Use drag and drop (e.g. from the Classes view) to add other classes to the Diagram. If the SPINMap namespace is present, the Diagram will provide additional capabilities and use a different layout algorithm than usual. If you move the mouse over a class, a triangular anchor point will appear in the upper right corner of the class box. It will turn green if you move the mouse over it, and if it can be made the source of a mapping. Click on this and keep the mouse button pressed to establish a link to another class. Move the mouse over the incoming upper anchor of the target class and release the mouse. A dialog like the one below will appear.

This dialog is used to create a "mapping context" that is later used to determine how the target instances shall be selected from the source instances. In particular this is used to construct URIs from the values of a given resource, e.g. so that a:Instance-0-1 is turned into b:John-Smith. The dialog provides a collection of target functions that can be used for that purpose. You simply need to pick an appropriate function and fill in the blanks to establish a mapping context. In the example screenshot, a new URI is constructed from the values of the source properties a:firstName and a:lastName and a provided URI template. This assumes that those properties together serve as unique identifiers, similar to primary keys in a database. Other algorithms can be created if needed through SPIN functions.

As soon as you have filled in all required arguments of the mapping context function, the preview panel of the dialog will give you an idea of how the resulting values will look like. When you are happy with this, press OK.

The resulting context will be displayed with a yellow graph node as shown below.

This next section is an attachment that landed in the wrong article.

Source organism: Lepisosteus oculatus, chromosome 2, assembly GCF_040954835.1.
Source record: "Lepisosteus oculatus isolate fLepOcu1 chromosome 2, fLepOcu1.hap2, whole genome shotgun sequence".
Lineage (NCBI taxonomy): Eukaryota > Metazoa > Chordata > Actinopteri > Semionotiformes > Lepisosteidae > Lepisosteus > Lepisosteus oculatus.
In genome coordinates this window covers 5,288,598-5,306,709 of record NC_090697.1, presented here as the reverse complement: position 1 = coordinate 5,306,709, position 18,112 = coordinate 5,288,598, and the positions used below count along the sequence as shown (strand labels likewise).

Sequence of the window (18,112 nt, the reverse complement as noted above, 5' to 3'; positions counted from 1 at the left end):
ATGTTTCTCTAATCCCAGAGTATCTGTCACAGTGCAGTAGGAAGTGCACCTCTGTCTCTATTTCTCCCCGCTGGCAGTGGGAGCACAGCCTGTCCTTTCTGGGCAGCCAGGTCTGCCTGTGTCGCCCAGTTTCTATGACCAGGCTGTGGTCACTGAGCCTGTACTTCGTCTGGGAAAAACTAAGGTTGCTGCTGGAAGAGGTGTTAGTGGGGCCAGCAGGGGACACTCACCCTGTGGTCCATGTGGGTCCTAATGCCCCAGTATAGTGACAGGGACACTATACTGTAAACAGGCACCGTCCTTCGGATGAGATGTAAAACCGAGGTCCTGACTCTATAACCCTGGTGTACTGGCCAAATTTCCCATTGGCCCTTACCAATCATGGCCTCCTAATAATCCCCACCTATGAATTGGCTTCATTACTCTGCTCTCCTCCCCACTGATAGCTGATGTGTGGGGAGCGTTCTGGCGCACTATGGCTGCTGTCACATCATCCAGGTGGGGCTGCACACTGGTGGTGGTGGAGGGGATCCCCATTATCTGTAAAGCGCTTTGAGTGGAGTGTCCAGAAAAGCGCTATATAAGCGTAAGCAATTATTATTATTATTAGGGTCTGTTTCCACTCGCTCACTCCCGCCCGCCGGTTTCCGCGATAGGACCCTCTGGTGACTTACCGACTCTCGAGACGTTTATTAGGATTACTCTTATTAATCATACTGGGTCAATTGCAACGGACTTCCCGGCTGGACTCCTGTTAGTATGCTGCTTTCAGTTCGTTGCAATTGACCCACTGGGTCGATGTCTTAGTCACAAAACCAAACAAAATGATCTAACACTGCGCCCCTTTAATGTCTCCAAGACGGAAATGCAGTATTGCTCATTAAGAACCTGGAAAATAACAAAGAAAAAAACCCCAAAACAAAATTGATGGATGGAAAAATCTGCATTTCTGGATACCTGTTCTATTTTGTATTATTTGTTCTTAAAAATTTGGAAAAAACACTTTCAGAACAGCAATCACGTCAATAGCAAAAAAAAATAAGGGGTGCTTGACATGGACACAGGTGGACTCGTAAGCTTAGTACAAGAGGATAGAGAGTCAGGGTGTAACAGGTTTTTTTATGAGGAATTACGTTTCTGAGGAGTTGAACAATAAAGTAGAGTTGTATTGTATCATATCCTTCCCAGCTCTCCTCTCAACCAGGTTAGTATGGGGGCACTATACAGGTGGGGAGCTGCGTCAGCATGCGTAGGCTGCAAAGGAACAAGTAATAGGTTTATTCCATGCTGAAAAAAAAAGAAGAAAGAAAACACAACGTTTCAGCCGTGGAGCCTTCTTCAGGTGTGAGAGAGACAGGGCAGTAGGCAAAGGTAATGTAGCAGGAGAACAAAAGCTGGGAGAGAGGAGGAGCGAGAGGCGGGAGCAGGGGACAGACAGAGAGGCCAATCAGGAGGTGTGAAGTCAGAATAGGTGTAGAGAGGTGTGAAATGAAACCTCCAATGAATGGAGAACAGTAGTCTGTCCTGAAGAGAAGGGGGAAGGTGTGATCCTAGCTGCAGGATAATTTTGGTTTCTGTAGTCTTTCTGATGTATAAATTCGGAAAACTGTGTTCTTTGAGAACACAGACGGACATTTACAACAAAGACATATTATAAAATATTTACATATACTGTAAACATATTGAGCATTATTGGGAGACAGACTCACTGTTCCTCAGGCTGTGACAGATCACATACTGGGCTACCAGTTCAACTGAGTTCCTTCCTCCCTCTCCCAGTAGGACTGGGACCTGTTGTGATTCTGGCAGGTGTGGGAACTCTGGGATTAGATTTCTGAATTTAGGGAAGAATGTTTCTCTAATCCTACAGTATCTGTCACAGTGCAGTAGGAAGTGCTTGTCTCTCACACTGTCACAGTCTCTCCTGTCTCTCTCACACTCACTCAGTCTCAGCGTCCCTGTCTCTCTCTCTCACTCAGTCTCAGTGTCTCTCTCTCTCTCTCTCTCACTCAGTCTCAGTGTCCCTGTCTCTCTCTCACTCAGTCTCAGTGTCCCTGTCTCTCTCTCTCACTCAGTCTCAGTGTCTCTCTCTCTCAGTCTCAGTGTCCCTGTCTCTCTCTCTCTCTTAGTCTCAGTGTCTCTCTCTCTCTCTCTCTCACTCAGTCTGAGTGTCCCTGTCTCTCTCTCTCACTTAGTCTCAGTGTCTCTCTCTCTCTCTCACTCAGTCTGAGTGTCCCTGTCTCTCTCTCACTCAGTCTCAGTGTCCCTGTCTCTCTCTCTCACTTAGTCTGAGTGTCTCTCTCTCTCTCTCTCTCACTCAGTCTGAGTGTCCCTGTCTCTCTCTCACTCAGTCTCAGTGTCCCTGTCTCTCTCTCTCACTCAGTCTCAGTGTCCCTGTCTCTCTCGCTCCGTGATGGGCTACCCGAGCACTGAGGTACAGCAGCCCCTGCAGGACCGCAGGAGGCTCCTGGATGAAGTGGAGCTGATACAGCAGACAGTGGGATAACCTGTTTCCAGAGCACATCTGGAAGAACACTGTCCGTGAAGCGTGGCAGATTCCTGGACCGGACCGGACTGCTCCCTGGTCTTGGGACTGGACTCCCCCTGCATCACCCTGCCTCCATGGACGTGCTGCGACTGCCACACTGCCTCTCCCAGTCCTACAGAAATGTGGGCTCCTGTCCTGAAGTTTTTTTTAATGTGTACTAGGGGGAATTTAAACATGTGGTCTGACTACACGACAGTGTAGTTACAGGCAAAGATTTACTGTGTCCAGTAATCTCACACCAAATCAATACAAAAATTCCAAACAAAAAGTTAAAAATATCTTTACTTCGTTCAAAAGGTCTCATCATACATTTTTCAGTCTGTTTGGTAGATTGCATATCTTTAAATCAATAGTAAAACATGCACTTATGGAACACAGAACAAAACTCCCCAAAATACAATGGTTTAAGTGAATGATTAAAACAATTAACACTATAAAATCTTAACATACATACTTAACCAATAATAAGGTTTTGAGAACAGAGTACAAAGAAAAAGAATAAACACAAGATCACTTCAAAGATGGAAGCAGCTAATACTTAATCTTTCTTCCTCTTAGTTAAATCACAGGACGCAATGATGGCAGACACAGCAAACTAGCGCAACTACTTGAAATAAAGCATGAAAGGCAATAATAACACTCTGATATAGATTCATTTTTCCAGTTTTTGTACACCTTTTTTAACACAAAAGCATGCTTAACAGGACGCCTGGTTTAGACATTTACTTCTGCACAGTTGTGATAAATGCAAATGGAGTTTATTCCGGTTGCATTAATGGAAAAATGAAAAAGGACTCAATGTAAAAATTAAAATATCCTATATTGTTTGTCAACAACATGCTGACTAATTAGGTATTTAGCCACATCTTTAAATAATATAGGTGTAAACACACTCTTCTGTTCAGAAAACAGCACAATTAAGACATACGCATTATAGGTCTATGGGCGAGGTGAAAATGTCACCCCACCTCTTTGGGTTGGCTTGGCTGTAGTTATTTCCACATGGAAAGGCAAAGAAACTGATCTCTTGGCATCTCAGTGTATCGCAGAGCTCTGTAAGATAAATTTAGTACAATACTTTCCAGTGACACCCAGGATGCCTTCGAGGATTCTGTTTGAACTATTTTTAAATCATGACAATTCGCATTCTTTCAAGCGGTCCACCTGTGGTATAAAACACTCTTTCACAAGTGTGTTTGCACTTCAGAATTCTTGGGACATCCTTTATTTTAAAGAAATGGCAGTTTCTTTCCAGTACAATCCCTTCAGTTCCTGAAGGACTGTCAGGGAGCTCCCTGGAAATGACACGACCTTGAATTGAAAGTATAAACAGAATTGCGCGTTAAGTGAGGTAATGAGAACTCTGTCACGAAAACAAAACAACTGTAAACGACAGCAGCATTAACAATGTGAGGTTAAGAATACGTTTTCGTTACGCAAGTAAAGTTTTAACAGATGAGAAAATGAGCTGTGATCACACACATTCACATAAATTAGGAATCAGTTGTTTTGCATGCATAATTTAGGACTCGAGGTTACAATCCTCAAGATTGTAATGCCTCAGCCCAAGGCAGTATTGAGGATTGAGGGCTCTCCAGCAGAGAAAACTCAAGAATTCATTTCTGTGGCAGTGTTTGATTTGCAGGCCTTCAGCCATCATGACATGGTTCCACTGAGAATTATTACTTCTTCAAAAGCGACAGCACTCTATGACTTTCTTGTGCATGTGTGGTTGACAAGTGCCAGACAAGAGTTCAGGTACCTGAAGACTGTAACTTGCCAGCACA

If you ever need to edit this context node again, e.g. to change the URI template, just double-click on it. Right-clicking the node opens a context menu with an option to delete it.

Once a context has been established between two classes, the user interface makes it possible to add transformations. In the example above, the source class has a property a:dob that holds date of birth values as raw strings, such as "30/04/1985". We want to map this into the target property b:birthDate, which is a well-formed xsd:date in the format "1985-04-30". TopBraid's SPARQL library provides a built-in function spif:parseDate to make this task easier. Use the mouse to draw a connection from a:dob to b:birthDate. A dialog such as the following will appear.

In this dialog you can either manually select a transformation function, or check if the system has any suggestions for you, on the Suggestions tab. In this case, the system suggests spif:parseDate with pre-defined patterns to convert raw dates into valid xsd:date literals. Pressing OK, this creates a mapping transformation as shown below.

At any point in time, TopBraid Composer makes it easy to try the mapping out. Assuming TopSPIN is the selected inference engine, just press the Run Inferences button in the main tool bar to see the results.

As you can see above, each instance of the a:Person class has been mapped into a corresponding instance of b:Customer. The URI of the target resources has been generated using the string insertion template based on first name and last name. Furthermore, proper birth dates have been generated from the raw source strings. The context menu of the Inferences view provides options to assert the resulting RDF triples if desired, or you can use the Triples View to move them elsewhere.